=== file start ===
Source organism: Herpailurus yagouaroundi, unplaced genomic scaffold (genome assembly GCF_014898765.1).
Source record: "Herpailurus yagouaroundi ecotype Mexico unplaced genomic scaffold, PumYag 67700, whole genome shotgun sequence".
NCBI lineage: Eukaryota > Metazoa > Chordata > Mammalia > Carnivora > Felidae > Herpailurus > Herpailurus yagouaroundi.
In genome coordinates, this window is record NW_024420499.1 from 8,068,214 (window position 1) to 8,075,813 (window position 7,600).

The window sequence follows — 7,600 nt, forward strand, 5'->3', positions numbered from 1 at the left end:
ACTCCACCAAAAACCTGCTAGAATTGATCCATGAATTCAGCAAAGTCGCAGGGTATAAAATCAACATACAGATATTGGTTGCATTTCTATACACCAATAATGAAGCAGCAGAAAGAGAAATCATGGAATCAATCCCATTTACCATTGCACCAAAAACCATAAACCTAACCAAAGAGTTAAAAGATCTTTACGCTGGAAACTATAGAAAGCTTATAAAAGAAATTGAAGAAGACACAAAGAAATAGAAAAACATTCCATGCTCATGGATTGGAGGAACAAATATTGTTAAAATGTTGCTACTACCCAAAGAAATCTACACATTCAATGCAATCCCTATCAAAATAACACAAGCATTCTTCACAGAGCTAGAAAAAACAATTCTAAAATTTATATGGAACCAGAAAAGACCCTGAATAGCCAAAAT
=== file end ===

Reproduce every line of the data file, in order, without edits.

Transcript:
Source organism: Herpailurus yagouaroundi, unplaced genomic scaffold (genome assembly GCF_014898765.1).
Source record: "Herpailurus yagouaroundi ecotype Mexico unplaced genomic scaffold, PumYag 67700, whole genome shotgun sequence".
NCBI lineage: Eukaryota > Metazoa > Chordata > Mammalia > Carnivora > Felidae > Herpailurus > Herpailurus yagouaroundi.
In genome coordinates, this window is record NW_024420499.1 from 8,068,214 (window position 1) to 8,075,813 (window position 7,600).

The window sequence follows — 7,600 nt, forward strand, 5'->3', positions numbered from 1 at the left end:
ACTCCACCAAAAACCTGCTAGAATTGATCCATGAATTCAGCAAAGTCGCAGGGTATAAAATCAACATACAGATATTGGTTGCATTTCTATACACCAATAATGAAGCAGCAGAAAGAGAAATCATGGAATCAATCCCATTTACCATTGCACCAAAAACCATAAACCTAACCAAAGAGTTAAAAGATCTTTACGCTGGAAACTATAGAAAGCTTATAAAAGAAATTGAAGAAGACACAAAGAAATAGAAAAACATTCCATGCTCATGGATTGGAGGAACAAATATTGTTAAAATGTTGCTACTACCCAAAGAAATCTACACATTCAATGCAATCCCTATCAAAATAACACAAGCATTCTTCACAGAGCTAGAAAAAACAATTCTAAAATTTATATGGAACCAGAAAAGACCCTGAATAGCCAAAAT